Wall & Main


My perspectives as an investor and consumer

Gifted Hands

brain_neurons_medLast week TNT aired an original movie, “Gifted Hands,” based on a book of its namesake. The book is a memoir of Dr. Ben Carson, a man I greatly admire.  Dr. Carson is the world’s foremost expert in pediatric nurosurgery.  The movie reminded me of why his life and book have been such an inspiration to me.  Coming from an impoverished background in Detroit, with the nickname “Dummy,” it was no small feat for him to reach the pinnacle of medicine.  His body of pioneering work includes the first successful separation in 1987 of Siamese twins joined at the head.

He credits his success, in large part, to his mother.  As a single parent, she had to work two or three jobs to keep from going on welfare and to provide for the family.  She accepted no excuses for poor work and insisted that as long as Dr. Carson had a brain, he could find a solution to any problem.  One of her statements has stayed with me:

“You’ve got all the world inside your head.  You’ve just got to see beyond what you can see.”

I have long been fascinated with the scientific and metaphysical aspects of the brain; this serves as another reason why Dr. Carson’s story resonates with me.  The brain is probably the most complex biological structure known.  From a scientific perspective, it is seen as generating behavior that promotes the welfare of the animal.  Philosophically speaking, however, it may be the physical structure supporting the mind.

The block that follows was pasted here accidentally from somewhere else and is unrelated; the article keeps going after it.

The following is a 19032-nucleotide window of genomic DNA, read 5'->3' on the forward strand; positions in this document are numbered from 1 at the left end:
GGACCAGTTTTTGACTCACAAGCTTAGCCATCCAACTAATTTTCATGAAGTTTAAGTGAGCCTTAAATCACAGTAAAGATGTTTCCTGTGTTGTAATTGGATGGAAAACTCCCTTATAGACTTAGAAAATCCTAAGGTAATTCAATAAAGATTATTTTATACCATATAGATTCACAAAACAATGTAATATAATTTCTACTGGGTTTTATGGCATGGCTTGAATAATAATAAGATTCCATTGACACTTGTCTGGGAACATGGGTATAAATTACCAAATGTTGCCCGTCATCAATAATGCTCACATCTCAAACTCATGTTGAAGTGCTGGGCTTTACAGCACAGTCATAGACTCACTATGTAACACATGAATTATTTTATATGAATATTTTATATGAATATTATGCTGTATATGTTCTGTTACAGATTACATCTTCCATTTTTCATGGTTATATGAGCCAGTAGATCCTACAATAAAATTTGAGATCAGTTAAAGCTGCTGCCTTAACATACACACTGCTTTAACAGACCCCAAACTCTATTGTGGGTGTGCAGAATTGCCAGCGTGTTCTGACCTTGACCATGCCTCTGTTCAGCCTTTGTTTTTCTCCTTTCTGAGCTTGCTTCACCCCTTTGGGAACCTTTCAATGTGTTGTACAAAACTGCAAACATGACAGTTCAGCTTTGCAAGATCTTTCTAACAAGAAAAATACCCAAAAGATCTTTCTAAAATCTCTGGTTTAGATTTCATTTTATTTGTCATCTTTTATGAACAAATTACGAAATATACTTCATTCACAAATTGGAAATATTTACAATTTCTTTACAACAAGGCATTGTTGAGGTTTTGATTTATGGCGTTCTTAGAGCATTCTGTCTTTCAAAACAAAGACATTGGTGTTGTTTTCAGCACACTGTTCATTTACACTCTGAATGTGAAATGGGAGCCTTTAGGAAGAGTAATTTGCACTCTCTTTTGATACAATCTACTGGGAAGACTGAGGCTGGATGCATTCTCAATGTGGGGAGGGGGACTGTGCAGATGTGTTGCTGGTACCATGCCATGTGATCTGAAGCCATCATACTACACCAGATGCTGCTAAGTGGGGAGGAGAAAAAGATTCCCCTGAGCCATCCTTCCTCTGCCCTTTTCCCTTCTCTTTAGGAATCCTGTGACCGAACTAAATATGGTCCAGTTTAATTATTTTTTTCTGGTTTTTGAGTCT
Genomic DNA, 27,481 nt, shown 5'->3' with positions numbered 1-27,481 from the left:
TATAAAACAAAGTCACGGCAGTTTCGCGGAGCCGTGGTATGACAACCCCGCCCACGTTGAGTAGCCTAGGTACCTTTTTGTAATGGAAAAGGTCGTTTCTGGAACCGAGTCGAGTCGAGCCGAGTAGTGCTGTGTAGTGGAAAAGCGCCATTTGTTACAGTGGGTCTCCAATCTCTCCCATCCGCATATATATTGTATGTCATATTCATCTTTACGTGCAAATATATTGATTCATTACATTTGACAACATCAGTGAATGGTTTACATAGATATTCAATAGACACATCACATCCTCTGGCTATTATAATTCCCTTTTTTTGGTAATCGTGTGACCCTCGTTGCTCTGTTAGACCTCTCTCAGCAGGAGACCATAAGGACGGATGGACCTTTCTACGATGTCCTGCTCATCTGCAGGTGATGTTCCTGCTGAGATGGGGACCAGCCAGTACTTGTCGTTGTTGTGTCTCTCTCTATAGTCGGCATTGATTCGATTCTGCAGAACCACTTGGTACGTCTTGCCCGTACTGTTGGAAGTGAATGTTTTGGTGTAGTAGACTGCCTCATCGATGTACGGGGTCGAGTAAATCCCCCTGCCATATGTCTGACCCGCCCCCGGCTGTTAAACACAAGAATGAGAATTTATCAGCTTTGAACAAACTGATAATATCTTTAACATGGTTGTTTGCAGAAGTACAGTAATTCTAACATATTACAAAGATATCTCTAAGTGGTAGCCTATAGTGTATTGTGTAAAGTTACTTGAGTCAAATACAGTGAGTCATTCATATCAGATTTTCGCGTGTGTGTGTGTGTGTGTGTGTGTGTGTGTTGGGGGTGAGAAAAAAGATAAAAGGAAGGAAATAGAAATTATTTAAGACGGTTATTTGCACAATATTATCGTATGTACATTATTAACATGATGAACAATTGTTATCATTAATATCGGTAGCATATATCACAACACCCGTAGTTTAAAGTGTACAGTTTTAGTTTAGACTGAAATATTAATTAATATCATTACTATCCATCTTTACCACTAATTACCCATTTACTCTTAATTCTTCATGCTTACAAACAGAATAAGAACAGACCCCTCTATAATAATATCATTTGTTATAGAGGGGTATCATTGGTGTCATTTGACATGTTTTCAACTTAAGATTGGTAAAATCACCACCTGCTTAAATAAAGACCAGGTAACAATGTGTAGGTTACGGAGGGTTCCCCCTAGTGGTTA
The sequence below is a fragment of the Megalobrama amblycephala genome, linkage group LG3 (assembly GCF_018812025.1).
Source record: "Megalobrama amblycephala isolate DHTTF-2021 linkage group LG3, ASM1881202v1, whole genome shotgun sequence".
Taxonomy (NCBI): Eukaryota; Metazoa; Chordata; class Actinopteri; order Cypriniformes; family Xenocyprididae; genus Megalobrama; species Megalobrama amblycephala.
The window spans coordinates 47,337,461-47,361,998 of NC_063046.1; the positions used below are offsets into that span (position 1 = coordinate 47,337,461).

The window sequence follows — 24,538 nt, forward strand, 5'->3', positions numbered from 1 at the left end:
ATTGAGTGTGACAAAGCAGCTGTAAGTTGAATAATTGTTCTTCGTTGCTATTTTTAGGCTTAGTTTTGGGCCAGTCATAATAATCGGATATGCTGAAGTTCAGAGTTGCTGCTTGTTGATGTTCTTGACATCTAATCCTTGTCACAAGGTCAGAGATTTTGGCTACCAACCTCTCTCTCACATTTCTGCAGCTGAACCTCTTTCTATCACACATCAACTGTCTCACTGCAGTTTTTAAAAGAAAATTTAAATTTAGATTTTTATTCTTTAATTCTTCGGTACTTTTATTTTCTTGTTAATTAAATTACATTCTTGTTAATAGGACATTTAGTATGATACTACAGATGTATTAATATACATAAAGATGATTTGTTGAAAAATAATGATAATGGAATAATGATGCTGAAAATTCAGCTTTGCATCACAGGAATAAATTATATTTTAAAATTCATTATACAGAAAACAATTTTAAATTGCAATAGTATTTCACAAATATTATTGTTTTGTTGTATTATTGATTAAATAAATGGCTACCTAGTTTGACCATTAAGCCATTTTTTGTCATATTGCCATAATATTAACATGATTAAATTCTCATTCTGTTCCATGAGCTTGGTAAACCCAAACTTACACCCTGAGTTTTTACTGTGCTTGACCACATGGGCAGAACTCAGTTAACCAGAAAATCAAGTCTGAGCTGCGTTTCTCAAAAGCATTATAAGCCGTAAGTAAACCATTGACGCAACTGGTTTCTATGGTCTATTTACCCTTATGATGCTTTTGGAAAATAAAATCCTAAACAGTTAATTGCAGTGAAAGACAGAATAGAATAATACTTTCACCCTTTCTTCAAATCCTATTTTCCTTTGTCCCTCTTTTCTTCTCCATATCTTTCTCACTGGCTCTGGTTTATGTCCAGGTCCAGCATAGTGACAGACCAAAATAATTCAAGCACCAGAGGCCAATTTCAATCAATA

I am not a neuroscientist but I believe our brain and our mind to be powerful enough to meet greater demands than what most of us normally place on it.  According to Dr. Carson, we don’ t use all of our brain but the more it’s challenged, the more it delivers.  Imagine how the remaining half of a child’s brain that has undergone hemispherectomy adapts to take over many of the functions of the resected portion.  Many neurologists, neurosurgeons, and psychiatrists attribute this to neuroplasticity, the structural and functional adaptation of the brain to various stimuli.  Recent school of scientific thought claims that neuroplasticity is not merely relegated to the developing brain of a child but can occur in the adult brain, as well.

The exciting implication for me as an adult is the realization that I can continue to develop new skills, increase in knowledge and understanding, and add even more shades of color to my experience of the world.  Dr. Carson would say that it is not so much about an innate intellectual ability as it is about the target of our concentration.  It is about raising expectations.

In 2008 Dr. Ben Carson was awarded the Presidential Medal of Freedom, the highest civilian award presented annually by the President of the United States.


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